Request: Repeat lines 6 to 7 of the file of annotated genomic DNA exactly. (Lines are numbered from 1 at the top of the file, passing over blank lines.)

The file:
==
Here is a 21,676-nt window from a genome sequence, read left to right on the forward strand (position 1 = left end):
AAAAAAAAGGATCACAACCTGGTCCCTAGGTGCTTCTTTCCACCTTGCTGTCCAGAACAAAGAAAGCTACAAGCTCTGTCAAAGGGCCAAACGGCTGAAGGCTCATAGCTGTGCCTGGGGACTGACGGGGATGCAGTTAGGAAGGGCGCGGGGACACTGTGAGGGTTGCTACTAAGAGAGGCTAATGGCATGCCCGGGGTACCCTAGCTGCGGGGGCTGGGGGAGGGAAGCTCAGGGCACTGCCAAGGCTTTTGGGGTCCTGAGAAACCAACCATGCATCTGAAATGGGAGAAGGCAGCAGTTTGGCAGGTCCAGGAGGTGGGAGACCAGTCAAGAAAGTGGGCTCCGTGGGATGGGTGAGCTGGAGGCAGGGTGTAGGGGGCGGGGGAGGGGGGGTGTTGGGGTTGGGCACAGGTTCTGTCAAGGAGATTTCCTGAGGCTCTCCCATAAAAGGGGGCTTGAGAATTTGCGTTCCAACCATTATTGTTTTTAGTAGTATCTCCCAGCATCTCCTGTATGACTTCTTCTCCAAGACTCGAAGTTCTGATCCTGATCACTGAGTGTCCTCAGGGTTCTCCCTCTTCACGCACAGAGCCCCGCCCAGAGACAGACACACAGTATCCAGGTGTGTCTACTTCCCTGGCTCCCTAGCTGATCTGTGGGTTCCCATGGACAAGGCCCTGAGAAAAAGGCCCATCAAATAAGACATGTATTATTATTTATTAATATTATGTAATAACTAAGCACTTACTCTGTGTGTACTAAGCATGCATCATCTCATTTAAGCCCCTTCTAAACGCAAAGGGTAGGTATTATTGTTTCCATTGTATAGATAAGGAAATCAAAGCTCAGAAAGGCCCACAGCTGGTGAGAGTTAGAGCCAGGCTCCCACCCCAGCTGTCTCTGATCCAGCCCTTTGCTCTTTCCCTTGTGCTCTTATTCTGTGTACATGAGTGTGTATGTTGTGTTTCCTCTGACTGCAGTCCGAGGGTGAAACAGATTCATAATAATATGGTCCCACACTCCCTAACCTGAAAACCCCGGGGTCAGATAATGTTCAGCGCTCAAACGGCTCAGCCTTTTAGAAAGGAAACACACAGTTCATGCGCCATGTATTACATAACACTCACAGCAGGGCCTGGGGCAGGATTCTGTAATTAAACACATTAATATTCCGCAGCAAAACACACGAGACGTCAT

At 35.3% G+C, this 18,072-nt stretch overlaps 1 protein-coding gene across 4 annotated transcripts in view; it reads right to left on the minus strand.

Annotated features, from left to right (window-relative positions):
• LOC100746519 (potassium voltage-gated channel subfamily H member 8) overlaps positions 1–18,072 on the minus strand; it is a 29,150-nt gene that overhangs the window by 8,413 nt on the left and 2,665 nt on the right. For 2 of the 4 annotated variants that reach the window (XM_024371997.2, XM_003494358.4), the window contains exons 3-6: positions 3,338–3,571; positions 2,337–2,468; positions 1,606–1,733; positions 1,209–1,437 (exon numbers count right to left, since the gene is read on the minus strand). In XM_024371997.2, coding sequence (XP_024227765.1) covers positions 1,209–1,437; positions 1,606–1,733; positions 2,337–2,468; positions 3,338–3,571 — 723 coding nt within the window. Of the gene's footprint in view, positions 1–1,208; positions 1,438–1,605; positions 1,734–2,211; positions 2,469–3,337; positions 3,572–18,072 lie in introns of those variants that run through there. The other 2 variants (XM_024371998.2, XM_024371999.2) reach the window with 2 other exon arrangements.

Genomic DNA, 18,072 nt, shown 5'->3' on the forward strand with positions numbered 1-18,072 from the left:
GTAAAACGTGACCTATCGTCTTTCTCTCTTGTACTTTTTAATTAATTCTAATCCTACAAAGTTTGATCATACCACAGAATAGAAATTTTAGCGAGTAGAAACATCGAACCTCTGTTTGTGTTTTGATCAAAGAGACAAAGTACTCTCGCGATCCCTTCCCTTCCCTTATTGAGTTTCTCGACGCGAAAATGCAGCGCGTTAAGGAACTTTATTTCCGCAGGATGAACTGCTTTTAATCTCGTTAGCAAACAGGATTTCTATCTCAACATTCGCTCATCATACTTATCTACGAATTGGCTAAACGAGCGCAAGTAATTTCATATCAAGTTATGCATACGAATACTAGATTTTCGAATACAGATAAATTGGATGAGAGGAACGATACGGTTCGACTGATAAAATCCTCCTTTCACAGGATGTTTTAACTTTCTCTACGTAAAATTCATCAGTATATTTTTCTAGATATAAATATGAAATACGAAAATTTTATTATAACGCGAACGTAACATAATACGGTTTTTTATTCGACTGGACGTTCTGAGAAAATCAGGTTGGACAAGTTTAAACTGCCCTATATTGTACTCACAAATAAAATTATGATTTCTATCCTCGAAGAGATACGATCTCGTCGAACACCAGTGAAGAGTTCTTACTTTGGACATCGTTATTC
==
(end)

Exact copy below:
Genomic DNA, 18,072 nt, shown 5'->3' on the forward strand with positions numbered 1-18,072 from the left:
GTAAAACGTGACCTATCGTCTTTCTCTCTTGTACTTTTTAATTAATTCTAATCCTACAAAGTTTGATCATACCACAGAATAGAAATTTTAGCGAGTAGAAACATCGAACCTCTGTTTGTGTTTTGATCAAAGAGACAAAGTACTCTCGCGATCCCTTCCCTTCCCTTATTGAGTTTCTCGACGCGAAAATGCAGCGCGTTAAGGAACTTTATTTCCGCAGGATGAACTGCTTTTAATCTCGTTAGCAAACAGGATTTCTATCTCAACATTCGCTCATCATACTTATCTACGAATTGGCTAAACGAGCGCAAGTAATTTCATATCAAGTTATGCATACGAATACTAGATTTTCGAATACAGATAAATTGGATGAGAGGAACGATACGGTTCGACTGATAAAATCCTCCTTTCACAGGATGTTTTAACTTTCTCTACGTAAAATTCATCAGTATATTTTTCTAGATATAAATATGAAATACGAAAATTTTATTATAACGCGAACGTAACATAATACGGTTTTTTATTCGACTGGACGTTCTGAGAAAATCAGGTTGGACAAGTTTAAACTGCCCTATATTGTACTCACAAATAAAATTATGATTTCTATCCTCGAAGAGATACGATCTCGTCGAACACCAGTGAAGAGTTCTTACTTTGGACATCGTTATTC